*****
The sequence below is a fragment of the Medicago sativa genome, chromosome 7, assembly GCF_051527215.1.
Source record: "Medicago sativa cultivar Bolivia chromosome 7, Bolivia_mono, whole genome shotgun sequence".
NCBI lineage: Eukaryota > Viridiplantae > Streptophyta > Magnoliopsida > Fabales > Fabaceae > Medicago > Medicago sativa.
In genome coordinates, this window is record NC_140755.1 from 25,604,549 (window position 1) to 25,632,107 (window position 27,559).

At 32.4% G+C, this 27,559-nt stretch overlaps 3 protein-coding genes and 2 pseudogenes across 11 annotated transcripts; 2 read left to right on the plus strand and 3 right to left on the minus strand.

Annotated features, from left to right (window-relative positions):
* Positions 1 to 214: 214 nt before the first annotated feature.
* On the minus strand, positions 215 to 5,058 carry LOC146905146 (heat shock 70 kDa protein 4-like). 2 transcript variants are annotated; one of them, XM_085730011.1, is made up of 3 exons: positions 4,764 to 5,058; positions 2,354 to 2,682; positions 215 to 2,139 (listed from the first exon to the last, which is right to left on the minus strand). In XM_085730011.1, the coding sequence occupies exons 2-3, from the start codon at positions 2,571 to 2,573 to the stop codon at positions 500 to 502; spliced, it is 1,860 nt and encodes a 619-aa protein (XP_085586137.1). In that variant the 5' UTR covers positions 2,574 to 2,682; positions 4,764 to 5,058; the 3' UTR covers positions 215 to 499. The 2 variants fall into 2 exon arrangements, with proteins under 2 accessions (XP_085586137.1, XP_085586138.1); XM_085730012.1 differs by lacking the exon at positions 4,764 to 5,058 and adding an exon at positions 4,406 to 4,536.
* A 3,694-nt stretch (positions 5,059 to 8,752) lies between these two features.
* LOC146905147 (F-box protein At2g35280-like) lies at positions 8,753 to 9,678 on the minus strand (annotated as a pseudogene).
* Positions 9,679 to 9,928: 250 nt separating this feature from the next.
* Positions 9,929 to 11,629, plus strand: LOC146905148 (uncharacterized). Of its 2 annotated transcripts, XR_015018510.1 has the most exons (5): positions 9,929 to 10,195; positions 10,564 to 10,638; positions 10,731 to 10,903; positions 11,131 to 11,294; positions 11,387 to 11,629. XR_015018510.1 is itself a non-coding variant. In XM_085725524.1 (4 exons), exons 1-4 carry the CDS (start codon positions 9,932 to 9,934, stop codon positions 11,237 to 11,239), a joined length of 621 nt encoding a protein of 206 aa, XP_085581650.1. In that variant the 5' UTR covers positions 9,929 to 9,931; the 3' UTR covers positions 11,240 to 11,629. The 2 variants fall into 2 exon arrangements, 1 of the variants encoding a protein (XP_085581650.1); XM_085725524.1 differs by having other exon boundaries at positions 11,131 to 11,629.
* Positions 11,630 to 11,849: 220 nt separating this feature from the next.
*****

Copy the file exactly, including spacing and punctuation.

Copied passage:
The sequence below is a fragment of the Medicago sativa genome, chromosome 7, assembly GCF_051527215.1.
Source record: "Medicago sativa cultivar Bolivia chromosome 7, Bolivia_mono, whole genome shotgun sequence".
NCBI lineage: Eukaryota > Viridiplantae > Streptophyta > Magnoliopsida > Fabales > Fabaceae > Medicago > Medicago sativa.
In genome coordinates, this window is record NC_140755.1 from 25,604,549 (window position 1) to 25,632,107 (window position 27,559).

At 32.4% G+C, this 27,559-nt stretch overlaps 3 protein-coding genes and 2 pseudogenes across 11 annotated transcripts; 2 read left to right on the plus strand and 3 right to left on the minus strand.

Annotated features, from left to right (window-relative positions):
* Positions 1 to 214: 214 nt before the first annotated feature.
* On the minus strand, positions 215 to 5,058 carry LOC146905146 (heat shock 70 kDa protein 4-like). 2 transcript variants are annotated; one of them, XM_085730011.1, is made up of 3 exons: positions 4,764 to 5,058; positions 2,354 to 2,682; positions 215 to 2,139 (listed from the first exon to the last, which is right to left on the minus strand). In XM_085730011.1, the coding sequence occupies exons 2-3, from the start codon at positions 2,571 to 2,573 to the stop codon at positions 500 to 502; spliced, it is 1,860 nt and encodes a 619-aa protein (XP_085586137.1). In that variant the 5' UTR covers positions 2,574 to 2,682; positions 4,764 to 5,058; the 3' UTR covers positions 215 to 499. The 2 variants fall into 2 exon arrangements, with proteins under 2 accessions (XP_085586137.1, XP_085586138.1); XM_085730012.1 differs by lacking the exon at positions 4,764 to 5,058 and adding an exon at positions 4,406 to 4,536.
* A 3,694-nt stretch (positions 5,059 to 8,752) lies between these two features.
* LOC146905147 (F-box protein At2g35280-like) lies at positions 8,753 to 9,678 on the minus strand (annotated as a pseudogene).
* Positions 9,679 to 9,928: 250 nt separating this feature from the next.
* Positions 9,929 to 11,629, plus strand: LOC146905148 (uncharacterized). Of its 2 annotated transcripts, XR_015018510.1 has the most exons (5): positions 9,929 to 10,195; positions 10,564 to 10,638; positions 10,731 to 10,903; positions 11,131 to 11,294; positions 11,387 to 11,629. XR_015018510.1 is itself a non-coding variant. In XM_085725524.1 (4 exons), exons 1-4 carry the CDS (start codon positions 9,932 to 9,934, stop codon positions 11,237 to 11,239), a joined length of 621 nt encoding a protein of 206 aa, XP_085581650.1. In that variant the 5' UTR covers positions 9,929 to 9,931; the 3' UTR covers positions 11,240 to 11,629. The 2 variants fall into 2 exon arrangements, 1 of the variants encoding a protein (XP_085581650.1); XM_085725524.1 differs by having other exon boundaries at positions 11,131 to 11,629.
* Positions 11,630 to 11,849: 220 nt separating this feature from the next.